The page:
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Two pounds of OKRA, ideas?

Just got two pounds of okra at the farmers' market. Any preparation suggestions? Can I freeze some? I've used it in a black bean soup and with stewed tomatoes as a side dish but would like to try some other uses.

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  1. I like to take okra and slice in 1/2 and toss with olive oil, garlic, kosher salt and pepper. Spread them out on a baking sheet and sprinkle w/ parmesan cheese and bake it the oven.

    1. Macque Choux. Great this time of year because it uses lots of seasonal veggies.

      6 scallions, chopped
      1 fresh jalapeño, finely chopped, with seeds (I've used cayenne instead)
      1 large green bell pepper, coarsely chopped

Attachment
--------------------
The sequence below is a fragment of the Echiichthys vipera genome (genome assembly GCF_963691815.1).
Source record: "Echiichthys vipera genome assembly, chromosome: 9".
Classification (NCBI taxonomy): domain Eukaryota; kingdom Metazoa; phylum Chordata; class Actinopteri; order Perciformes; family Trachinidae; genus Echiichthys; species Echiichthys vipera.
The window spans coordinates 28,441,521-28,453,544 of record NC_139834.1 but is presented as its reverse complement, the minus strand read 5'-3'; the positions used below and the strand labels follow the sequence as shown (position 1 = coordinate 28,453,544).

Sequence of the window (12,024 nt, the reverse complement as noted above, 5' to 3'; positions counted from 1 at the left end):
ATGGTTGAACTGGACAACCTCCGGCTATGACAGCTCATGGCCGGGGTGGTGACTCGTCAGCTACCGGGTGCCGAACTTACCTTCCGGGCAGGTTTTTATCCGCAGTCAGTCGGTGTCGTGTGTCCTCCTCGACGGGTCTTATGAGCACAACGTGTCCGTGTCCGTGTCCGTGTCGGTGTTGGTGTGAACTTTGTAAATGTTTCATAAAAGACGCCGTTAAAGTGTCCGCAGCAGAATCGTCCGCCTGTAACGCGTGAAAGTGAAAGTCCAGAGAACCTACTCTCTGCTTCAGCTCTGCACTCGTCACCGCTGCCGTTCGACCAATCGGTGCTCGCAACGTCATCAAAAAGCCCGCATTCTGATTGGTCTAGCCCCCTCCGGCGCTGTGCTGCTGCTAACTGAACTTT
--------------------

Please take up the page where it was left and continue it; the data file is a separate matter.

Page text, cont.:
3 tablespoons unsalted butter
      1 pound tomatoes, coarsely chopped
      3 cups corn (from 5 to 6 ears)
      1/2 pound small fresh okra, trimmed, keeping stem end intact

      Cook scallions, jalapeño, bell pepper, and 1/2 teaspoon salt in butter in a 12-inch heavy skillet over medium heat, stirring occasionally, until scallions begin to brown, 7 to 9 minutes. Stir in tomatoes and cook, stirring occasionally, until broken down into a sauce, about 15 minutes.

      Add corn and okra and cook, stirring occasionally, until just tender, about 15 minutes.

      1. Break out the canning equipment and do spicy pickled okra.

        1 Reply
        1. re: glutton

          I was just thinking this!
          My grandmother always pickled ocra and it loved it.

        2. Years ago we grew a small amount of okra in the backyard - I would slice it into half inch sections - little wheels - and lightly fry in a little butter or oil and add it to the spaghetti sauce. It was a way of getting a little vegetable into the kids' diet. That might use a little but not 2 pounds.